Child with Aspberger's Has Lost Her Ability to Play Piano

by Michelle
(Olathe, KS, USA)

My best friend's daughter has taken piano lessons for over a year. She loved playing and was pretty good. The last time I heard her play I was impressed by how complex the piece was.

She just turned 10 this past month and within the last week or two, she has completely forgotten how to play. She cannot even tell the difference between G and C now. Obviously, both she and her mom are quite upset.

This happened once before in her life. When she was two, this girl was a fabulous artist. She could draw almost anything with tremendous detail. One day, she was no longer able to draw like that and has never been able to recapture the ability.

Have you run across this problem with other children on the spectrum? Is there anything we can do to "find" her piano skills? She is simply starting over from step one right now.


Michelle, this is very sad. I have never heard that this can happen to children unless they have taken a long break from their music. I HAVE seen massive regression in young children who have taken a year off from lessons, but nothing sudden such as what you describe.

I am not knowledgeable or qualified in any way to render a valid opinion about what has happened to her, but her loss of ability makes me think of how Alzheimer's sometimes works on the brain. I'm wondering if perhaps her parents should seek medical advice.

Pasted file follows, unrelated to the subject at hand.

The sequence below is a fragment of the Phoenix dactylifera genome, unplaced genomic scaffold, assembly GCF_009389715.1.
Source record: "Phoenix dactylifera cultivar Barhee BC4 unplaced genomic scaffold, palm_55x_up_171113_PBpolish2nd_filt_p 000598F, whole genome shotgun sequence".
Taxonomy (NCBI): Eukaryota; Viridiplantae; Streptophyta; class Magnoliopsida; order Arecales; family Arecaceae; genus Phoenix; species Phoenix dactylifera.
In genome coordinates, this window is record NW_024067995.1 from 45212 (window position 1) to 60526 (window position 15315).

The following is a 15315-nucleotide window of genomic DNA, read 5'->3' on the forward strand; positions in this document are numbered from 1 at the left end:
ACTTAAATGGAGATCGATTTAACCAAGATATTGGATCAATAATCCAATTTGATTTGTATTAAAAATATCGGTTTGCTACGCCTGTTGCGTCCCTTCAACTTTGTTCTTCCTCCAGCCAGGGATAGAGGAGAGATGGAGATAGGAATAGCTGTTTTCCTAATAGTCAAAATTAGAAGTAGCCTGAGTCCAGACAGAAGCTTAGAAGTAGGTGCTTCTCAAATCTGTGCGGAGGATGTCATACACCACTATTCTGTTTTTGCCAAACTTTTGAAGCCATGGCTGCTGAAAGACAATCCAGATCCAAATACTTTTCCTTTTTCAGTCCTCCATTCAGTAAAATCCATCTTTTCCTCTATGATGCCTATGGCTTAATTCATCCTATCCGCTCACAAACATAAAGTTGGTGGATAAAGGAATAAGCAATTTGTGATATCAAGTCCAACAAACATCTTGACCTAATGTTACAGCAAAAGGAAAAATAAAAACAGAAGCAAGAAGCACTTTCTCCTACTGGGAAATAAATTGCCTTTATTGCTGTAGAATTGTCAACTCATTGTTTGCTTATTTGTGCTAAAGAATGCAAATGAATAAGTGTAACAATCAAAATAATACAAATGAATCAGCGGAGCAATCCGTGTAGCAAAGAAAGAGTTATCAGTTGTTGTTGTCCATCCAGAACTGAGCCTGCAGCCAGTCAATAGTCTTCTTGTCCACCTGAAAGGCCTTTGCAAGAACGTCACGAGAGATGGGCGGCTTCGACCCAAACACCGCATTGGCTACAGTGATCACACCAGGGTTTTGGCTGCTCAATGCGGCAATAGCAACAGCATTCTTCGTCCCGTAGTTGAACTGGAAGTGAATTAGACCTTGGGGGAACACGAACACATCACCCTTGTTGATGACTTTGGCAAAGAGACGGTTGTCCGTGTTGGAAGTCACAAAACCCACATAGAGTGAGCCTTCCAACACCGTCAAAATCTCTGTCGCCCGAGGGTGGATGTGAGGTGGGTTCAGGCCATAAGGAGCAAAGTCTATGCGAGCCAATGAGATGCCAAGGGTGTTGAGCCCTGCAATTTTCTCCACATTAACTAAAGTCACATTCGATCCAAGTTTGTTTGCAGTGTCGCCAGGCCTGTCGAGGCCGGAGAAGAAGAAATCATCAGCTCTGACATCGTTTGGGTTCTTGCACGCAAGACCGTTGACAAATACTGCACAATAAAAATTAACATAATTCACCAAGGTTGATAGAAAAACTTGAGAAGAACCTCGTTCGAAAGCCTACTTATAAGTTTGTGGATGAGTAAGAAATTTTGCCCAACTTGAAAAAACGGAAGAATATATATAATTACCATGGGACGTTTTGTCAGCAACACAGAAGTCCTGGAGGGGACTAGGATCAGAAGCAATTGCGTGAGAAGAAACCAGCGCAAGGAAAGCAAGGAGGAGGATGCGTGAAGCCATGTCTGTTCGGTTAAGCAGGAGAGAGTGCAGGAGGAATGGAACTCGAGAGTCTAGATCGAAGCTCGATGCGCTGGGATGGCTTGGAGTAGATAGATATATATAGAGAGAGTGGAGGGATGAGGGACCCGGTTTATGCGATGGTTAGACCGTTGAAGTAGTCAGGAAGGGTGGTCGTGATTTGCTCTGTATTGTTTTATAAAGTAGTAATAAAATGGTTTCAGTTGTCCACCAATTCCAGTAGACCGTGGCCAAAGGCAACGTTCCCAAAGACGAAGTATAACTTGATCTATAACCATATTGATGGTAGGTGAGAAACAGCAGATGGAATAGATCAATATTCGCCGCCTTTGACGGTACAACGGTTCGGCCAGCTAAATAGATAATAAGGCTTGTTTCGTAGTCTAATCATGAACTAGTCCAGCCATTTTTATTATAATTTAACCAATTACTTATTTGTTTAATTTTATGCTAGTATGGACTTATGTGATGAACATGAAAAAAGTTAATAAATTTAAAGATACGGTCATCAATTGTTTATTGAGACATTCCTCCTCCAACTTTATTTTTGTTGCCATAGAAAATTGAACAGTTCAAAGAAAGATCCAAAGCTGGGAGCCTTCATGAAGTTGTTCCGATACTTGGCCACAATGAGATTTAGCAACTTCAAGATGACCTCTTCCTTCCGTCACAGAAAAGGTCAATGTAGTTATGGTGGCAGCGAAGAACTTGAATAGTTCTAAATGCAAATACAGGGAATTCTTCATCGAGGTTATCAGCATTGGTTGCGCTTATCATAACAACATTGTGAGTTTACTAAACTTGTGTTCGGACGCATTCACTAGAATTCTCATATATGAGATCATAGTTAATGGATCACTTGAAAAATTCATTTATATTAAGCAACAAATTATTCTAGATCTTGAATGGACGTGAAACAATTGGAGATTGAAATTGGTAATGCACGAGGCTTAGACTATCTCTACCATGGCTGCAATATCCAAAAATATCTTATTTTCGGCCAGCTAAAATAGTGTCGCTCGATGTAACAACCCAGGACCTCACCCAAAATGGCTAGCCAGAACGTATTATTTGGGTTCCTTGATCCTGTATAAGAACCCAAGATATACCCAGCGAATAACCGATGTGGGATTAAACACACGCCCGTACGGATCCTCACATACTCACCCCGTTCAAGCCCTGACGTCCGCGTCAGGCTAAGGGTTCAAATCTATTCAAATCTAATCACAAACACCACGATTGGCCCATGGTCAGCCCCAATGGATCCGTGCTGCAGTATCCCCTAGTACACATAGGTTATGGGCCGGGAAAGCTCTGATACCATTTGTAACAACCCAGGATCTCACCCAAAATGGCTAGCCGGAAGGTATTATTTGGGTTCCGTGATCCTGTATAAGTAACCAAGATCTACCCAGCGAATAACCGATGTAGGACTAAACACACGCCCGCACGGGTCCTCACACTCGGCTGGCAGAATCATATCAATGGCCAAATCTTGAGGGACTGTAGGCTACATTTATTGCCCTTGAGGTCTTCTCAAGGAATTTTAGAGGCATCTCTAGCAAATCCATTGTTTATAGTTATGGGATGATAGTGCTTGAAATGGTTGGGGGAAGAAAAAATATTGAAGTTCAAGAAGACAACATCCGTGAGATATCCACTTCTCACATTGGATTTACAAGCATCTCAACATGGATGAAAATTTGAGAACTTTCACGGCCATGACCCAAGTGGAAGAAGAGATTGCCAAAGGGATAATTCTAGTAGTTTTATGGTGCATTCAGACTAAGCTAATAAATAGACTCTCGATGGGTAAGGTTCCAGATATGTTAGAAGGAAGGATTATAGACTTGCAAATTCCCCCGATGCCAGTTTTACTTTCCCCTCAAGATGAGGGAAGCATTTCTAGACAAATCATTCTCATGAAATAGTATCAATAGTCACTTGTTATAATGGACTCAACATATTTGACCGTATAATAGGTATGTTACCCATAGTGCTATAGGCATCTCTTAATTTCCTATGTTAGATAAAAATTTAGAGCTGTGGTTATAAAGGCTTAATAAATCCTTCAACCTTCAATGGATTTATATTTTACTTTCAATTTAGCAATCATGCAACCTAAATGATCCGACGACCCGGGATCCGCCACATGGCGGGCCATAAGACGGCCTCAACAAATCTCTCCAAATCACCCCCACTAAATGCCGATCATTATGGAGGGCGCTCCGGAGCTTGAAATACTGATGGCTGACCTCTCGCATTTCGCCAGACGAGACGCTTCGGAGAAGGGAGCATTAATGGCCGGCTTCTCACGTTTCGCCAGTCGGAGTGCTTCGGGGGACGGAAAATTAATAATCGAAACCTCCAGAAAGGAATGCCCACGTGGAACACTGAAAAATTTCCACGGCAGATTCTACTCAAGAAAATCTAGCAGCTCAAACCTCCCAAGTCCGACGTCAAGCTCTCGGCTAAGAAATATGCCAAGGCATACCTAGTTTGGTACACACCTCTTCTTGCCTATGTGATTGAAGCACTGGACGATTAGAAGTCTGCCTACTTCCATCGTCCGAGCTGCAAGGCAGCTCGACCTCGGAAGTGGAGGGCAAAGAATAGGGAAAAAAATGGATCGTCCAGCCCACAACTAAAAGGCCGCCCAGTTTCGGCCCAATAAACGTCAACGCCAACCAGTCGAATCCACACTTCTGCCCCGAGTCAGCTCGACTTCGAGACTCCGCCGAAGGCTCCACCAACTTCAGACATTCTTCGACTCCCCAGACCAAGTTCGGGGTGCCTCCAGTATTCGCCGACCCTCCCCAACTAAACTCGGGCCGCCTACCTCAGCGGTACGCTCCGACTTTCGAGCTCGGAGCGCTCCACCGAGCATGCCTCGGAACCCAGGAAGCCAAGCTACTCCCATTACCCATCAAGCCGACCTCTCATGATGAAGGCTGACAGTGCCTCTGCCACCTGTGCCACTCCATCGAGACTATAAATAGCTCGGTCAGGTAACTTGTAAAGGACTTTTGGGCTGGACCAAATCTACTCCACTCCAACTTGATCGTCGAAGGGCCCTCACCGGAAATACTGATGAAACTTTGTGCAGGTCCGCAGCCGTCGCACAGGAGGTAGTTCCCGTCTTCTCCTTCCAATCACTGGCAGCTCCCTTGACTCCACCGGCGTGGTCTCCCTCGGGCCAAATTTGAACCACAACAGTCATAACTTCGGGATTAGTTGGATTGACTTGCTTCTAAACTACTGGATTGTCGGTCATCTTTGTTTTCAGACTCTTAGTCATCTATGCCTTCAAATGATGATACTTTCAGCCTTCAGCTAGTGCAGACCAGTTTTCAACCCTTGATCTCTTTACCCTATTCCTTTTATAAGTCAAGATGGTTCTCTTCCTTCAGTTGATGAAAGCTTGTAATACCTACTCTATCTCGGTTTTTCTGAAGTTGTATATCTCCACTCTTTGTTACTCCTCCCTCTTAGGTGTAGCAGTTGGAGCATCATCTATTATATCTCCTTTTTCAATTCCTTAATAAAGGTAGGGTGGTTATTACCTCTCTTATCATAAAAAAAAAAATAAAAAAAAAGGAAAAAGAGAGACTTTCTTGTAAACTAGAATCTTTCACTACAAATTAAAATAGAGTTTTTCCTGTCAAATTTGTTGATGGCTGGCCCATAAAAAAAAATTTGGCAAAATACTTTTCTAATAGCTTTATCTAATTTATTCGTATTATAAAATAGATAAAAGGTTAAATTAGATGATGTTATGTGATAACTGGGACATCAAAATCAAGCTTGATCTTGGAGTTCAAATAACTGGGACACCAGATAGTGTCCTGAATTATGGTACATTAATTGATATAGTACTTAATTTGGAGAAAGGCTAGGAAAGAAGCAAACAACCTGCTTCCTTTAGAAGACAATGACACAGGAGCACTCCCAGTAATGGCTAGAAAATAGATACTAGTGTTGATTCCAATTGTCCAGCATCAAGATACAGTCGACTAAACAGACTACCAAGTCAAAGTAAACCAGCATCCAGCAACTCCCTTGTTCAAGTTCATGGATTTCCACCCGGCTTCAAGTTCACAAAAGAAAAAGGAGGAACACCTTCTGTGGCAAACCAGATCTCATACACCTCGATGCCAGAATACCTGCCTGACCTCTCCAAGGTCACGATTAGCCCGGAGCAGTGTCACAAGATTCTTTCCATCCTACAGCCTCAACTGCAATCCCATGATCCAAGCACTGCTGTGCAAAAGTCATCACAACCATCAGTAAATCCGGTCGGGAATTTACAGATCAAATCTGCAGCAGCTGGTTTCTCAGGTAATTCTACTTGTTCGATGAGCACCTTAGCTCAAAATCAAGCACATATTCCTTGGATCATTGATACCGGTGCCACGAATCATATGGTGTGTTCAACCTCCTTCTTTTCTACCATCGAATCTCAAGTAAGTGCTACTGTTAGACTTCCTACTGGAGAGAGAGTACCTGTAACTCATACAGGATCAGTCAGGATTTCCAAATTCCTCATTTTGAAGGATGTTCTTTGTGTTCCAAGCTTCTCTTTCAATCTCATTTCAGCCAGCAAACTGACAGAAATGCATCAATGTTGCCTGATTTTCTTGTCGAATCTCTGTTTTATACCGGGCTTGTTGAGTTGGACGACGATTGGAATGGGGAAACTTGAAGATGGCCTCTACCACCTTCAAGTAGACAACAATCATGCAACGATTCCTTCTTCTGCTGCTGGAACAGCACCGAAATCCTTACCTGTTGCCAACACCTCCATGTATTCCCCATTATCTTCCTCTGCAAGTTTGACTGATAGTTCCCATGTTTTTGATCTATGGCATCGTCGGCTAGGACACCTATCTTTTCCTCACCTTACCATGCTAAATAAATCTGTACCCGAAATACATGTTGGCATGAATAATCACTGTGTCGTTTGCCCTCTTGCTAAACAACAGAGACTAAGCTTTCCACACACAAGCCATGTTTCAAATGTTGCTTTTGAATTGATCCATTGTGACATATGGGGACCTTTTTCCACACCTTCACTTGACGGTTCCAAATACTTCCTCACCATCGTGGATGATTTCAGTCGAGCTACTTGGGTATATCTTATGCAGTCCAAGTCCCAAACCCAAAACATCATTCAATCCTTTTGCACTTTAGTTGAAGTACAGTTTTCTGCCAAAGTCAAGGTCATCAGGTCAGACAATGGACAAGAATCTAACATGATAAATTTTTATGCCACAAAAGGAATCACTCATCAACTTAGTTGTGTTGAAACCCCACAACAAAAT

But if this is something that is not uncommon with kids on the spectrum, I would sure like to hear about it... Has anyone else encountered this situation?

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Child with Asperger's who has lost her ability or the urge to play piano... can it be because of changes in her life?
by: aussieteacherPete

I work with many Aspergers students and have done for many years both as a classroom and as a private music teacher.

My experience has been that this form of expression blockage is usually linked to change of some type... unexpected change of school, sudden change of classroom processes including seating, change of home enviroment in some way, or change in the day-to-day persons the child comes in contact with on a regular basis. Or, sadly, bullying which the classroom teacher or parent is unaware of.


Pete, this makes a lot of sense. Thanks for sharing your experience.

Memory Loss
by: Mary Aalgaard

I don't have any solutions. I work with a couple students on the spectrum, but have only seen progress, or great memory recall. That must be devastating. I wonder if this child has some other medical block.

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